Cruz isn't the first candidate to run for president despite being born abroad — George Romney, Mitt's father, was born in Mexico - and many mainstream legal scholars argue that the Constitutional provision only means that the president had to have been a citizen at birth, which Cruz was by dint of his American mother. (He even produced her birth certificate this month to prove it.) But Trump has gotten some non-Trumpian figures to at least acknowledge questions about Cruz's qualifications, including Cruz's old Harvard professor Laurence Tribe and Sen. John McCain, who was born in the American zone of the Panama Canal.
Abandoning his pacifist approach to Trump, Cruz responded this week by subtly suggesting Trump's eligibility concerns are part of a liberal plot.
"It is more than a little strange to see Donald relying on his authoritative a liberal, left wing judicial activist Harvard law professor, who is a huge Hillary supporter," Cruz said in Iowa, a reference to Tribe's doubts about his eligibility. "It starts to make you think, gosh, why are Hillary's strongest supporters backing Donald Trump?"
Cruz has also started accusing Trump of representing (gasp!) "New York values" as opposed to the strict moral code favored by the good people who live in politically influential early primary states.
"The rest of the country knows exactly what New York values are," Cruz told Fox News host Megyn Kelly on Tuesday. "I got to say, they're not Iowa values and they're not New Hampshire values."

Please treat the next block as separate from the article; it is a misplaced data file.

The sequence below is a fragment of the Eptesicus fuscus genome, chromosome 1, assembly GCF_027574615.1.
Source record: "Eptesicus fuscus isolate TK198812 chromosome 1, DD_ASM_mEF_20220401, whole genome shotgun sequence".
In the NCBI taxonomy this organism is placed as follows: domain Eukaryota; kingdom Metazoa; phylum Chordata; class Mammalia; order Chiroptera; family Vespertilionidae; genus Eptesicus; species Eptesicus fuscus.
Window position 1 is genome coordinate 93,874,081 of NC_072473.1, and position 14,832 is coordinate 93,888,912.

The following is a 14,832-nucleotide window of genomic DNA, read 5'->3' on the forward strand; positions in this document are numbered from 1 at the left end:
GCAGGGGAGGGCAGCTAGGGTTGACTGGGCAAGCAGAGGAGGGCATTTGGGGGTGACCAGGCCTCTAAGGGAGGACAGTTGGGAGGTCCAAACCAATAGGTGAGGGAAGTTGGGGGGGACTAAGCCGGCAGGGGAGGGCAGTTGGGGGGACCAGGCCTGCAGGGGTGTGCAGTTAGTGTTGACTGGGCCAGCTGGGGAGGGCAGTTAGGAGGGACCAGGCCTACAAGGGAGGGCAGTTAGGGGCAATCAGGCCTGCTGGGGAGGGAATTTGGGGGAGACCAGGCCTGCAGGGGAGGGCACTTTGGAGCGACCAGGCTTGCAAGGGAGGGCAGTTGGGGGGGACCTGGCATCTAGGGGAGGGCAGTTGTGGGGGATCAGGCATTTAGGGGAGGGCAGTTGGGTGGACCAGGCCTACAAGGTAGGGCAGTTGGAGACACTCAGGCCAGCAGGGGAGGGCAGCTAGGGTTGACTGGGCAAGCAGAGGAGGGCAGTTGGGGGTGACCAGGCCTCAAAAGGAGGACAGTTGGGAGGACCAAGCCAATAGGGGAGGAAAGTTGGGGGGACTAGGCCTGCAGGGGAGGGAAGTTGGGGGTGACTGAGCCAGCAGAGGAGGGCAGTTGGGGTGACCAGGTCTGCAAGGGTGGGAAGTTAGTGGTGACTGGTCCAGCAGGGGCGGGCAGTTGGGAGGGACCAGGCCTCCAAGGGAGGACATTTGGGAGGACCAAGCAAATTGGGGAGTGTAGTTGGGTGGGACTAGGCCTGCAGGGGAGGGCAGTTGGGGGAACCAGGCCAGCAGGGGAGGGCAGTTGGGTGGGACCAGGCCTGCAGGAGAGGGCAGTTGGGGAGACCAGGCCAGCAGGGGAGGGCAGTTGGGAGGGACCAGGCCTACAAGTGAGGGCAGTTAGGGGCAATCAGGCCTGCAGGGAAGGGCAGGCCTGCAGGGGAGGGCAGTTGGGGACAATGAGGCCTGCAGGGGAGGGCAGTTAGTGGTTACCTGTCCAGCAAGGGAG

Finally, Cruz and Rubio are still engaged in a heated but usually more substantive argument over a variety of policy issues, including foreign policy, immigration, and now taxes. In recent days, Rubio has pointed out that Cruz's multi-trillion dollar tax plan would replace much of the current tax code with a giant tax on consumption. Rubio calls the tax a "dangerous expansion of Washington's power," Cruz calls it a more efficient business tax.
Add it all up and no one should be surprised if Thursday is one of the most combative debates of the primary for either side. The polls are tight, voters are paying attention, and everyone is running out of time to get their message across. Game on.
This article originally appeared on MSNBC.com.